The three-part design was created by an anonymous designer with the pseudonym Quagmyr based on the cult novel “History of O” by Pauline Réage as a subtle insider symbol for followers of BDSM.
The further development of the sun wheel triskele into a clear BDSM symbol.

The three-part design was created by an anonymous designer with the pseudonym Quagmyr based on the cult novel “Story of O” by Pauline Réage as a discreet insider symbol for BDSM fans. Similar to the triskele, the whip wheel is usually worn as a jewelry symbol. The most common is a kind of signet ring based on the story of the O. However, chain pendants and stud earrings are also becoming increasingly popular.

“A golden wheel with three spokes that were bent in a spiral, like the Celtic sun wheel.”
History of the O – Pauline Réage

Geschichte der O – Pauline Réage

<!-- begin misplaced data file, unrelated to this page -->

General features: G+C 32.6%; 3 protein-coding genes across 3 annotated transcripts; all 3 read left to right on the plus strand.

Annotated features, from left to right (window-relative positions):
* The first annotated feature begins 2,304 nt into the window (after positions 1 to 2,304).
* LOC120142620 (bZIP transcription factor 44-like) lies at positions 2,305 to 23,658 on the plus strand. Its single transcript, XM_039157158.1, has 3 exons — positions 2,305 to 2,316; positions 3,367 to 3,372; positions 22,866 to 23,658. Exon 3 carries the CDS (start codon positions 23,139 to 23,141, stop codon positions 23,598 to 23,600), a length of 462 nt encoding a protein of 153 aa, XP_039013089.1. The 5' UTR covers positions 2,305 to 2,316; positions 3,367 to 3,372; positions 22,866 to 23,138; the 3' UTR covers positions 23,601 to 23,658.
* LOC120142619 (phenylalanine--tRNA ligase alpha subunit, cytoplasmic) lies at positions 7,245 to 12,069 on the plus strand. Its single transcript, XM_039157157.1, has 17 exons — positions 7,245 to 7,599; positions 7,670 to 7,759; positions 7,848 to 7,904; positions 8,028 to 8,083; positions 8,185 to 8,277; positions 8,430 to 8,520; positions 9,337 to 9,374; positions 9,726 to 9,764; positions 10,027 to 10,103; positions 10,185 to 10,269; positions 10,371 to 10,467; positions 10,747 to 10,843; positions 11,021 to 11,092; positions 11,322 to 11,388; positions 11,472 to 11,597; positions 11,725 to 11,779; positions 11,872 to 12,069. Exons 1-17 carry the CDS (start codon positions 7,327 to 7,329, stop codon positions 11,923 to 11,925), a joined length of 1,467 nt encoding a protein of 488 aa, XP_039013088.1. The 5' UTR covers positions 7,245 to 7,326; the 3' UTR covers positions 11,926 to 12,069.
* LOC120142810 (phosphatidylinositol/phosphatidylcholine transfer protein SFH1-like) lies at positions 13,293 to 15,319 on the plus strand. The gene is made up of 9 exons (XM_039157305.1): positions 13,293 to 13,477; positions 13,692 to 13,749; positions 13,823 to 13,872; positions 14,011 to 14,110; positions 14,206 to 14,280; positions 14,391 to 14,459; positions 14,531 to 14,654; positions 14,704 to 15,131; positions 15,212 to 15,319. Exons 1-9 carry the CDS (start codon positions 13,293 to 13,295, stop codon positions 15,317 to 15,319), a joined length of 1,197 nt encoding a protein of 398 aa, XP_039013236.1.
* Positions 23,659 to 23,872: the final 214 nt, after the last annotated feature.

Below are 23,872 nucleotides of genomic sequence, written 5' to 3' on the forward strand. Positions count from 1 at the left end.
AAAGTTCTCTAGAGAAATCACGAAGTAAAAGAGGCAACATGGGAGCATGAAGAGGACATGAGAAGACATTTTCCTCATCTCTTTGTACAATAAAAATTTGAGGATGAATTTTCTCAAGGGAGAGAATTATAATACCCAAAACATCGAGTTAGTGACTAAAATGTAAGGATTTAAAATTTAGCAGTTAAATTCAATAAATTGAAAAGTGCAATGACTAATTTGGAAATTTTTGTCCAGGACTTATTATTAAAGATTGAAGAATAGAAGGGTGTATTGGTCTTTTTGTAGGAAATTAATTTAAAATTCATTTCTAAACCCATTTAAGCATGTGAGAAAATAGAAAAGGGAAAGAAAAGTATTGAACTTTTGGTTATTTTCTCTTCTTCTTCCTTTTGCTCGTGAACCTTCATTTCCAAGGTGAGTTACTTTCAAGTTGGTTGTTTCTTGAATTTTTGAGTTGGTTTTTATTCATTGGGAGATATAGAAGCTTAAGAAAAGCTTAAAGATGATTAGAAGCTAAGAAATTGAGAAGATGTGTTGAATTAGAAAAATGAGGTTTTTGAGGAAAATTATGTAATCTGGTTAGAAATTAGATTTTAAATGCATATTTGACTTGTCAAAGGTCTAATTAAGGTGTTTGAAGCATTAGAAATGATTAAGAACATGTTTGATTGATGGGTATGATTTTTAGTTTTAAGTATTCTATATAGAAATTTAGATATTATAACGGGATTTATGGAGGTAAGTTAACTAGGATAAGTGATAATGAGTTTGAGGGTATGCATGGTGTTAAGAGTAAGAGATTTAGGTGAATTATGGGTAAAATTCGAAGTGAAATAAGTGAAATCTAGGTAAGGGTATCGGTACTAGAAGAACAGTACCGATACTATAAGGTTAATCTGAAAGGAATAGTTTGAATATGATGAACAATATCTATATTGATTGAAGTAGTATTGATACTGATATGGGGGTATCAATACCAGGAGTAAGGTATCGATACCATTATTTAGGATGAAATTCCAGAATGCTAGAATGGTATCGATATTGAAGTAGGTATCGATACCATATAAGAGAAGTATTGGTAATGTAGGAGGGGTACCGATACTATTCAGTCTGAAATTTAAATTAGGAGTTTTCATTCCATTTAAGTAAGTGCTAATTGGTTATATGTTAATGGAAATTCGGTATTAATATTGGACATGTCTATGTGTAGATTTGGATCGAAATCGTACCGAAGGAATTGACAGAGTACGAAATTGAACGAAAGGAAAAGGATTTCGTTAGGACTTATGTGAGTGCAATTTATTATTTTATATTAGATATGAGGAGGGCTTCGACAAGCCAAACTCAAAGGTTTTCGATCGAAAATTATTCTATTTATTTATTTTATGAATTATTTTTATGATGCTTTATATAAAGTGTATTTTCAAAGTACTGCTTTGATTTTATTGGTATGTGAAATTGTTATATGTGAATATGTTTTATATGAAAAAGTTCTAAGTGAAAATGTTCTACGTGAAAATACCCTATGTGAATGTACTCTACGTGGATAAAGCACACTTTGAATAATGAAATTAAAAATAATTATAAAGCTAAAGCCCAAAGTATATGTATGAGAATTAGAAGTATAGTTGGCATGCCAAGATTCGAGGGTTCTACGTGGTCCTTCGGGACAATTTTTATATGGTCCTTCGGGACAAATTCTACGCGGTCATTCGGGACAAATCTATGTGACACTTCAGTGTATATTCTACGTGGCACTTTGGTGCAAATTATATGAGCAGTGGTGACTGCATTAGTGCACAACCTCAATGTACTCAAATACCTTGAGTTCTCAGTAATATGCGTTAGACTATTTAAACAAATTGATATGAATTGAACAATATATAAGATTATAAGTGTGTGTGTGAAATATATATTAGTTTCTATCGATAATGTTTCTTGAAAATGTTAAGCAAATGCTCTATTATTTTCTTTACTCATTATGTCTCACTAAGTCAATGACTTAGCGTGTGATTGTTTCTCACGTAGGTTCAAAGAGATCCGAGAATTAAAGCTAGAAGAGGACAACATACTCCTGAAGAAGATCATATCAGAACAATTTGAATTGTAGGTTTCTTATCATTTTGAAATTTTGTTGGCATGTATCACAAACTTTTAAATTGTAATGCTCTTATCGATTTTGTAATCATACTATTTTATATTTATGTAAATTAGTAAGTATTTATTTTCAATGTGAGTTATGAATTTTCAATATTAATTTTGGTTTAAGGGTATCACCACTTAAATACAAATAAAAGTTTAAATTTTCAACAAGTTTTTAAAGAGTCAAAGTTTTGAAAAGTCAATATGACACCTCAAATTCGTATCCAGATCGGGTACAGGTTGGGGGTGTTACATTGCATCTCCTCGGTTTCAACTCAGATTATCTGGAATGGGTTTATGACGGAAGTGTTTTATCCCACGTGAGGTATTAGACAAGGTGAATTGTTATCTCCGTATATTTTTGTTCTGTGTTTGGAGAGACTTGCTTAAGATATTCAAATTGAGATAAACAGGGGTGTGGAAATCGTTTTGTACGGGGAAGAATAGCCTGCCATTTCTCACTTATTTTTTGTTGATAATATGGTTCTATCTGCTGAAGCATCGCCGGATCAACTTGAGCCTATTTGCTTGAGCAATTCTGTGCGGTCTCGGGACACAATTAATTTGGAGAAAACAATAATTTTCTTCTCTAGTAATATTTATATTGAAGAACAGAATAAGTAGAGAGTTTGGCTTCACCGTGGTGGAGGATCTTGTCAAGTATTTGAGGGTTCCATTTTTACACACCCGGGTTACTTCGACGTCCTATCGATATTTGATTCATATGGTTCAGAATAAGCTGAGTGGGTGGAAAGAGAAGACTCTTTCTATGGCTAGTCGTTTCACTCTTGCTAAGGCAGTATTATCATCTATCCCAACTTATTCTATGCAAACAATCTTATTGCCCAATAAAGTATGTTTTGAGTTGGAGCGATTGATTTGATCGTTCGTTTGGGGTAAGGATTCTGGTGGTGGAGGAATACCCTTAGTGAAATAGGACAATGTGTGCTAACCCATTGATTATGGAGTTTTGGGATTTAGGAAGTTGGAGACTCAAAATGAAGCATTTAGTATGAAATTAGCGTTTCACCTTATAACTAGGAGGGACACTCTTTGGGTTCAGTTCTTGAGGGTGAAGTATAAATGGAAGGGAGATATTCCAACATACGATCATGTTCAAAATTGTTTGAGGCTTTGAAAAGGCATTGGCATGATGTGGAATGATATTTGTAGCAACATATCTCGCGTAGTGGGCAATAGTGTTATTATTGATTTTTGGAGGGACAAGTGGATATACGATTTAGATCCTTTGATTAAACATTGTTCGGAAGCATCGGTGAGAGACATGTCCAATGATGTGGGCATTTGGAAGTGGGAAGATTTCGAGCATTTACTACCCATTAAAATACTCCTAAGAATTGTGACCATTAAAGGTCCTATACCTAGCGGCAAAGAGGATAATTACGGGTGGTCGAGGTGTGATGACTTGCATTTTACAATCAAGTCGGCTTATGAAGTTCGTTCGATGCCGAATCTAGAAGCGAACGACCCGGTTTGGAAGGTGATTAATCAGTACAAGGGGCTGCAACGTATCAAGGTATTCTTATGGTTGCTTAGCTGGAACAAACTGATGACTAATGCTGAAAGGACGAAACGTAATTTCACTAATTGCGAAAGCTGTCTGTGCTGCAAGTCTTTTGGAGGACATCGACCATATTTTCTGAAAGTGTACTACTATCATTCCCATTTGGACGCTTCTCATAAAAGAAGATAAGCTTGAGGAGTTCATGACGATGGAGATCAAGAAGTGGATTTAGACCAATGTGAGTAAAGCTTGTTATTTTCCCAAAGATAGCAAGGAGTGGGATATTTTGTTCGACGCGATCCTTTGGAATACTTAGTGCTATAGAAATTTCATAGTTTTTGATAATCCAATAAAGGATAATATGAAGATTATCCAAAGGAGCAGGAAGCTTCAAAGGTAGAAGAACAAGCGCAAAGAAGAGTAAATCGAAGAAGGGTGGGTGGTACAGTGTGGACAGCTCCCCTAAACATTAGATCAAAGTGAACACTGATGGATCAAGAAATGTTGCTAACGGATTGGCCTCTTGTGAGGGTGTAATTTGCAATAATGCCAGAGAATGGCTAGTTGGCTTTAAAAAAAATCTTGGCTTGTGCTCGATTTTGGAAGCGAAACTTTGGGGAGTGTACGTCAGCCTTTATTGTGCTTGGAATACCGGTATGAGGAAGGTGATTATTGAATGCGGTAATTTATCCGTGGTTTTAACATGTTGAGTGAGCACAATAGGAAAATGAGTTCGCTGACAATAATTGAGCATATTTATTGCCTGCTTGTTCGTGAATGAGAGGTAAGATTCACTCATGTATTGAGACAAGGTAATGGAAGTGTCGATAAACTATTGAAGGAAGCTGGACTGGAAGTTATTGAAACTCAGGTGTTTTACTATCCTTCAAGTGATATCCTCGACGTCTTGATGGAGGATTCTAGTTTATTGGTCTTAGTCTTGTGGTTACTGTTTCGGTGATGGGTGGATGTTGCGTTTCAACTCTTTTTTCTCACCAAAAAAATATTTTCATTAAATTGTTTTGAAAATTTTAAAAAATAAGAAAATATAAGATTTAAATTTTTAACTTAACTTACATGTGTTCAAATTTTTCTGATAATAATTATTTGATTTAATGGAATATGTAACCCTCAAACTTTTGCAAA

The division into three sections is interpreted differently in the scene. Firstly, as with the reinterpretation of the triskele, the symbol represents the three superordinate BDSM types top, bottom and switch.

In addition, the whip wheel symbolizes the three main areas of BDSM: B and D for Bondage and Discipline, D and S for Dominance and Submission and S and M for Sadism and Masochism.

On the other hand, the tripartite division also stands for the highest values of the BDSM movement: safety, health and mutual consent, better known as the SSC principle.

BDSM choker and the difference to the choker

Nowadays also found in the collections of major fashion brands, the choker was once considered a clear distinguishing mark among BDSM devotees. A tight collar was often a gift from a Master/Mistress to the serf and was intended to indicate ownership.

In the group of collars, a distinction is made between working collars and going-out collars. Working collars are often coarse and solid, made of sturdy material such as leather or stainless steel and fitted with eyelets or a lock to provide many options for strenuous sessions.